This has all happened without me touching the ground. I complete the entire objective like this, taking down two more titans before swinging off towards the next green exclamation mark.
As missions progress, you will occasionally need to stop and re-stock. Your blades become dull, your gas supply depletes, and your health can be diminished by being grabbed and crushed by the titans. Each of these things only takes a moment to replenish if you have the necessary item in your inventory, and your inventory can be quickly stocked via characters positioned around the battlefield. In between missions, you’ll be let loose in a safe area in which you can talk to main and tertiary characters from the show. Some will trigger cutscenes – shot-for-shot remakes of scenes from the show which have been animated, like the rest of the game, in 3D designed to look like 2D animation – while others let you buy and sell materials you gather by cutting off titan limbs, or use those resources to craft new and upgraded weapons, grapples and gas propellant.
But otherwise, this is a game about speed, and flow, and that simple combat loop described above repeated. Different characters have slightly different abilities – Mikasa is good at everything, Armin is slightly better at giving commands to teammates and bad at everything else, Eren is tediously angry all the time – and on harder difficulties you’ll need to spend more time re-connecting broken tethers to titans and slashing at their weak spots, but these things don’t fundamentally change the game. The only thing to add variety are a few missions which give you control of a titan and thus let you smash buildings freely yourself.
It’s repetitive, but that’s not necessarily a bad thing. Wings of Freedom is a Koei Tecmo game and it feels, in combat and RPG-lite structure, a lot like their Dynasty and Samurai Warriors games. The difference is that where in those games each swing of your weapon strikes an army of dozens or hundreds, here you’re normally only fighting one really big enemy at a time, but otherwise it’s a similar brand of dumb, silly fun.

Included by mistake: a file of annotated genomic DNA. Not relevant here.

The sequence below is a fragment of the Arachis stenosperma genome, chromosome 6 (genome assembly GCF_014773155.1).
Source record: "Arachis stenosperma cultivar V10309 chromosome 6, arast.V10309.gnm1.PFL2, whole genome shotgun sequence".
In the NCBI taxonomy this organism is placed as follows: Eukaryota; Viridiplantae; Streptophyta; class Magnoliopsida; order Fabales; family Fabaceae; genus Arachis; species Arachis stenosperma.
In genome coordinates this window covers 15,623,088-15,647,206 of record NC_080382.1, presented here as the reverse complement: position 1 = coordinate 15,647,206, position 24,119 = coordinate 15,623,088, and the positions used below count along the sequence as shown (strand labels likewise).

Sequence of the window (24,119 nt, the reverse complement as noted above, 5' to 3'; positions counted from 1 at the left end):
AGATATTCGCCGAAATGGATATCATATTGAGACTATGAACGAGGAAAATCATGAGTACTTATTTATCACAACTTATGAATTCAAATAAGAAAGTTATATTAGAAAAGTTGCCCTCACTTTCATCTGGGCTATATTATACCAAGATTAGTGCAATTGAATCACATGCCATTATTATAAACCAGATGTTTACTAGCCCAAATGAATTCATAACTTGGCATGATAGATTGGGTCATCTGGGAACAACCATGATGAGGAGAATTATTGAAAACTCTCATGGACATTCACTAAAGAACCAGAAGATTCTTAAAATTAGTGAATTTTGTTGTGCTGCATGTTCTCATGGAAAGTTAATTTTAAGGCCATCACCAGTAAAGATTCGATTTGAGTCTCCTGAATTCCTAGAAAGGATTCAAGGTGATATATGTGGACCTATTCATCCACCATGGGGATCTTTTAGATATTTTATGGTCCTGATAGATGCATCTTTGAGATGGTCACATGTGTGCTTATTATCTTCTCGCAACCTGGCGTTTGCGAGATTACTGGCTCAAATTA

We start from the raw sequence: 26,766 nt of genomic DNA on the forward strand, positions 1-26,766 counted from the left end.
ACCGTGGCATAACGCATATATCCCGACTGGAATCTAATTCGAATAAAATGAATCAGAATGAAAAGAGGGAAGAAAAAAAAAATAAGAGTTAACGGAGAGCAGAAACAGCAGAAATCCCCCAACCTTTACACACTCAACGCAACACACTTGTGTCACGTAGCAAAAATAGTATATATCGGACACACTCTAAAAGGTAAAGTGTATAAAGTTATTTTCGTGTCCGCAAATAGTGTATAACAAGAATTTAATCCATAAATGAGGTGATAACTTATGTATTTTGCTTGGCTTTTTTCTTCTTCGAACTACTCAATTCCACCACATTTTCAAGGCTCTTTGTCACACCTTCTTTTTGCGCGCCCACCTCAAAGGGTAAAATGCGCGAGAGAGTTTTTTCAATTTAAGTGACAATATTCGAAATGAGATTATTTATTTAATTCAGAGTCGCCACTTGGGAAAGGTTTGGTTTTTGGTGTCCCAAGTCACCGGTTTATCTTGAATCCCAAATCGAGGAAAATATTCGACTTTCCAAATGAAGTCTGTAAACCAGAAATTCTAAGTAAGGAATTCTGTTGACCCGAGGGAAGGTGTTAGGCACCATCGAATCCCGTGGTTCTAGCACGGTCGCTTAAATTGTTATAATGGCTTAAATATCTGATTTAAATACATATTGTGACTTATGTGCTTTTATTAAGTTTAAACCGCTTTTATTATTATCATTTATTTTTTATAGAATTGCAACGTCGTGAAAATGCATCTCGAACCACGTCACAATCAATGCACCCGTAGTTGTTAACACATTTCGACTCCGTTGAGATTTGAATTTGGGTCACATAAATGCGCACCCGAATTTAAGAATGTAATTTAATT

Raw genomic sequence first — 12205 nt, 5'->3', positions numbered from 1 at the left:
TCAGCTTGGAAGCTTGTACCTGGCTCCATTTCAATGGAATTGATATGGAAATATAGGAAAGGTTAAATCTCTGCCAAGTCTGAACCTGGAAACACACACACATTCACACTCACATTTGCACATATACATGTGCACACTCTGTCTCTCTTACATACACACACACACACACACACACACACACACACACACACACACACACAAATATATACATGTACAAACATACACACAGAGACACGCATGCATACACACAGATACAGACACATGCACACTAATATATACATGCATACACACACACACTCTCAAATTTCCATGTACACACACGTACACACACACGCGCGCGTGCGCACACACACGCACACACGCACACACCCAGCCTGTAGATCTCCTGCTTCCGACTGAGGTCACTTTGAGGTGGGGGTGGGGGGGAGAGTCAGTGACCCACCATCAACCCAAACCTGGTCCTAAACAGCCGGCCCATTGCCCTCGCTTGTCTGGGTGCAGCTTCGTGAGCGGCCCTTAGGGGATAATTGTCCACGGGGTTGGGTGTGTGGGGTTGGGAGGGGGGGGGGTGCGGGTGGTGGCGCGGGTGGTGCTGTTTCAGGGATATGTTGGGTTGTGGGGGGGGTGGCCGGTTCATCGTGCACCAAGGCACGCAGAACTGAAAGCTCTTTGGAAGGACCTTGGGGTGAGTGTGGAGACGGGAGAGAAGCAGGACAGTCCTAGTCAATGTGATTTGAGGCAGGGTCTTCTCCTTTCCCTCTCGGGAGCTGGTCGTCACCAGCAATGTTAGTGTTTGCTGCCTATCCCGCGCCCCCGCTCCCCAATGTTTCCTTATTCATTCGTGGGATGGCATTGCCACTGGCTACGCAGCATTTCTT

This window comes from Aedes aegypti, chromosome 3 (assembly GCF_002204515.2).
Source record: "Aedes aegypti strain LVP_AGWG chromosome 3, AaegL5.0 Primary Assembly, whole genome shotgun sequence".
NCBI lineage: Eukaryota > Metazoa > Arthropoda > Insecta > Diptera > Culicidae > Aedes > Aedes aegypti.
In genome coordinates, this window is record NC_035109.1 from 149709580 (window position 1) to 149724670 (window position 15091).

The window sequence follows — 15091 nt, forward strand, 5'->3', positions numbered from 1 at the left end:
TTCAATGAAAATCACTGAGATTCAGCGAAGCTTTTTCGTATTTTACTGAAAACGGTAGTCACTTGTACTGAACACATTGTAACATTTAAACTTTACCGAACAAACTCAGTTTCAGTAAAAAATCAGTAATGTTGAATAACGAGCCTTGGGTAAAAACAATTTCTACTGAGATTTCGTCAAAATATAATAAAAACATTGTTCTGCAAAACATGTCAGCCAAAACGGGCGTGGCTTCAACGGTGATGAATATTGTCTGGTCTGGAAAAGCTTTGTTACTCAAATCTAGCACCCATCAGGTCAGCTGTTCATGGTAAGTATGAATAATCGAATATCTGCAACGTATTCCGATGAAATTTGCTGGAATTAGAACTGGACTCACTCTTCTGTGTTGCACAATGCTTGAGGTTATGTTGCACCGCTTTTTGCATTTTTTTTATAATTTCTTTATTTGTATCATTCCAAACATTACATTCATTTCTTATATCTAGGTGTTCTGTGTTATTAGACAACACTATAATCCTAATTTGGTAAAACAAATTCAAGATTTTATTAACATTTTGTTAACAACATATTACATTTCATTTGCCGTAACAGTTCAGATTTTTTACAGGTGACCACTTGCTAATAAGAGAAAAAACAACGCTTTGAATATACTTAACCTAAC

A larger issue is the price. It’s not something I’d normally think too much about in a review – your budget is your business – but Attack On Titan currently costs £50 on Steam, which is in my budget an absurd amount for the game.
There’s also currently at least one serious bug, which causes the A and B buttons on an XBox controller to be treated as the X and Y buttons, and vice versa. This means all of the onscreen prompts are wrong. There’s no way to fix it yet, but I got around it by plugging in a DualShock 4. The button prompts were still for the A-B-X-Y of an XBox pad, but they were at least referring to the correct positions on the pad.
Attack On Titan is reminiscent of the EDF series, but where that game aims for bombastic frivolity, its run-and-gun ant slaughter ends up feeling insubstantial thanks to a lack of feedback. Wings Of Freedom is similarly straightforward, but the satisfaction of moving and fighting is enough to sustain me for hours. I hope it becomes a series as long-running as EDF.
Attack On Titan / A.O.T. Wings Of Freedom is out now for Windows for £50/$60/€60 via Steam.